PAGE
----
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A Times Editorial

Complications undermine water deal


© St. Petersburg Times
published January 6, 2002

In four days, Florida Water Services is expected to announce whether it will accept an offer from the Florida Governmental Utility Authority to buy Florida Water's assets throughout the state. The transaction is worth $515-million overall, and that includes the company's estimated $44-million operation in Hernando County.

In December, the Hernando County Commission supported the proposal, which would result in the county acquiring the water and sewer system from the GUA in a couple of years.

But now, after months of planning -- much of it shrouded in secrecy and plagued by controversy -- the commissioners still don't have enough reliable information to know for certain whether the deal is in the long-term best interests of Hernando County residents.

Commission is in a bind

The commission has County Administrator Paul McIntosh and County Attorney Garth Coller to thank for being in that bind. Their neglect -- and in some instances manipulation -- of the board's policies and procedures to accomplish their self-described "game plan" for protecting the county's water supply, backfired. Now, instead of inspiring confidence in their decisions, they provoke contempt from confused commissioners and suspicion from a wary public.

It has been less than two months since commissioners rewarded McIntosh and Coller with sweetened, multiyear contracts. Who would have thought the sweetened severance packages the board approved might be tested so soon?

But there will be ample time for the commission to review the duo's performances in coming weeks. In addition to the State Attorney's Office looking into possible bidding irregularities regarding the hiring of a consultant, Hartman & Associates, details are still emerging about how the pair circumvented normal purchasing procedures, misinterpreted board policy and how McIntosh may have violated the Sunshine Law by meeting separately with the commissioners to form a consensus and take action that should have been authorized only by the group.

Basic questions unanswered

While the commissioners wait for those stories to unfold, they must try to find answers to two fundamental questions about the Florida Water deal, including:

Is the price fair? So far, the county is forced to take the word of the GUA, which has valued Florida Water's Hernando County operations at $44-million. Hartman & Associates was supposed to come up with its own findings, known as due diligence, but because the commission balked at McIntosh's streamlined selection of the Orlando firm, that never happened. If the commission is going to accept the GUA's numbers, they should keep in mind that the lawyers who are crafting this deal stand to make millions of dollars if the bond issue goes through. That self-interest cannot be overlooked, and neither should the fact one of the lawyers, Brian Armstrong, worked for Florida Water before pitching this deal on behalf of the GUA.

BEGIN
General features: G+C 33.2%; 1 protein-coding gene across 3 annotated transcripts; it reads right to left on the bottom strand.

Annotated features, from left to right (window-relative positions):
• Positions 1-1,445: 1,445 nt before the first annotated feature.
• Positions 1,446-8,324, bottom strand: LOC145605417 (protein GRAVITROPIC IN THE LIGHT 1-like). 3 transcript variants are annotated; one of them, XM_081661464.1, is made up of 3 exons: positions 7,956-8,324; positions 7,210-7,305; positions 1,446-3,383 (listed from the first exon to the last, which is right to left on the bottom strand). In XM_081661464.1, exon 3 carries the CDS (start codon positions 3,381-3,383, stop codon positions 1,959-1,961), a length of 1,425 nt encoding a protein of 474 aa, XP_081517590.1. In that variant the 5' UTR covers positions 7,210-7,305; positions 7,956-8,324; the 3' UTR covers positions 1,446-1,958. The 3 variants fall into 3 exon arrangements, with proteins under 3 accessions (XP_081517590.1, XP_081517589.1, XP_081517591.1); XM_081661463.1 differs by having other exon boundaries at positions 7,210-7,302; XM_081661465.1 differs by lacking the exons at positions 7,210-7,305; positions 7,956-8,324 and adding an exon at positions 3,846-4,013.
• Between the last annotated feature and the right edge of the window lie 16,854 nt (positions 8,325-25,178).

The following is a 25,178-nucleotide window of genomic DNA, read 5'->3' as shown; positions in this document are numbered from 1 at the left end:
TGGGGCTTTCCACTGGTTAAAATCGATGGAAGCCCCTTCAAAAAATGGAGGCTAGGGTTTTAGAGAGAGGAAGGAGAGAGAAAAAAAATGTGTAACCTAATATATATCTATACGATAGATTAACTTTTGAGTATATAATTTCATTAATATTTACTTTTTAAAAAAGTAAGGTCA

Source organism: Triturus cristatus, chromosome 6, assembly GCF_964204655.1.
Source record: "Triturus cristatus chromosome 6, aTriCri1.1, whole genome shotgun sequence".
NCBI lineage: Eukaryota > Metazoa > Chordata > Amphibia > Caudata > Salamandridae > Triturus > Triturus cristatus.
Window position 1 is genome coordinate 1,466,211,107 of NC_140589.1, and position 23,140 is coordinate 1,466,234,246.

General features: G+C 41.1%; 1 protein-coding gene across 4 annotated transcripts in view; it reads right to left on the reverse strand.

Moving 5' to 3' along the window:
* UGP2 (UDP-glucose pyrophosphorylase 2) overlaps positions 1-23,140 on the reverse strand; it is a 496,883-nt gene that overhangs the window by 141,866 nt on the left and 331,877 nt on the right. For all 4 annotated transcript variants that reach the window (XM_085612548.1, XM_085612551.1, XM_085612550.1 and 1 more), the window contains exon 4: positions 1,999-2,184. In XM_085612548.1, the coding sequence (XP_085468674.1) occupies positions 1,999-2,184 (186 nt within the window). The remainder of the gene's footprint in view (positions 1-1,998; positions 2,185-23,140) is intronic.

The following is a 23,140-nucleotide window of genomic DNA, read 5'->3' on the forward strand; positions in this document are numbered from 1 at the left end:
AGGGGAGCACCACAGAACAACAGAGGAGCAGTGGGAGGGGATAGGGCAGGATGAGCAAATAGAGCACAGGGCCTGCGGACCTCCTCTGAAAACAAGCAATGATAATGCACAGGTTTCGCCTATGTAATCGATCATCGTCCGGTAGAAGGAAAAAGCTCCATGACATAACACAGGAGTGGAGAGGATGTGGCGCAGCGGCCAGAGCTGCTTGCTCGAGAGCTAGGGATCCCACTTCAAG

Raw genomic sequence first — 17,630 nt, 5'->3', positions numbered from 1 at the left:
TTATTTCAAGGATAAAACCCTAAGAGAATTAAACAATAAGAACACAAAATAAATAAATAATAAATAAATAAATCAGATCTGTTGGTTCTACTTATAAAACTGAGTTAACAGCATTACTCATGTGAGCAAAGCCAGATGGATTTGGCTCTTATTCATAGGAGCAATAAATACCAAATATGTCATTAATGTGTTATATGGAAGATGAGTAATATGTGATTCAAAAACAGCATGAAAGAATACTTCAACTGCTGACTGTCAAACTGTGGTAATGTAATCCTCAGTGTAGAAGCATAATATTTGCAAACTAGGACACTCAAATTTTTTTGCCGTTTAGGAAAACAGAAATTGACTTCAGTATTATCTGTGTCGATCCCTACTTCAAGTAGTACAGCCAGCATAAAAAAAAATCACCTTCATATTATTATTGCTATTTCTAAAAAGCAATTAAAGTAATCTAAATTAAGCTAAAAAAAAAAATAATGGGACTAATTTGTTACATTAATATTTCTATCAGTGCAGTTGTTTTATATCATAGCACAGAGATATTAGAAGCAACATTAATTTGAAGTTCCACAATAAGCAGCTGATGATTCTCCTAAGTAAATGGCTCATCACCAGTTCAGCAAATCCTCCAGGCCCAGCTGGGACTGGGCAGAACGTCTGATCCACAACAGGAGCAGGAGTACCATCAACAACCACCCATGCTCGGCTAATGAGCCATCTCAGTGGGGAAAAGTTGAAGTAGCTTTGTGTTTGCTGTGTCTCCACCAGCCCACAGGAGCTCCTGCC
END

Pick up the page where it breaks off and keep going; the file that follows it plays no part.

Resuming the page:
Who will operate the system for the GUA until the county assumes the debt on the bonds and in approximately two years? Originally, the plan called for Florida Water to continue running the service, but now that is in question, according to the GUA. Or, will the county try to operate the utility with public employees? If that is the case, how much will it cost for personnel and equipment?

The commission will have difficulty answering those questions because the three people on their staff who are the most knowledgeable about this very complicated deal are McIntosh, Coller and Franchise Director Chuck Lewis. Unfortunately, the commissioners can no longer depend on any of them to provide objective opinions and independent analysis.

Lewis has admitted he accepted a gift from Hartman & Associates and that he used wording supplied by the firm, which also was his former employer, to write the bid specifications. McIntosh has shown such zeal for pushing this deal through that the board had to reprimand him for violating its policy on sole-source contracting. Meanwhile, Coller has defended those missteps by weaving tenuous legal arguments that are fitted better for covering McIntosh's backside than those of his bosses on the commission.

Urgency is unwarranted

In short, commissioners simply cannot rely on the advice of the people they are paying to be in the know.

Despite the overused rhetoric and emotional appeals from McIntosh and the GUA, there is no imminent threat of Hernando County's water supply being raided by outside interests, private or public. State law has sufficient provisions to prevent that now, and they likely will be strengthened in the Legislature's upcoming session.

The absence of a verifiable threat, the absence of objective opinions about the long-term effects of the buyout, and a lack of confidence in their staff should be enough to compel commissioners to postpone this idea for a while. The GUA can continue its pursuit of Florida Water's properties independently, or defer until the County Commission is in a better position to make an informed decision.

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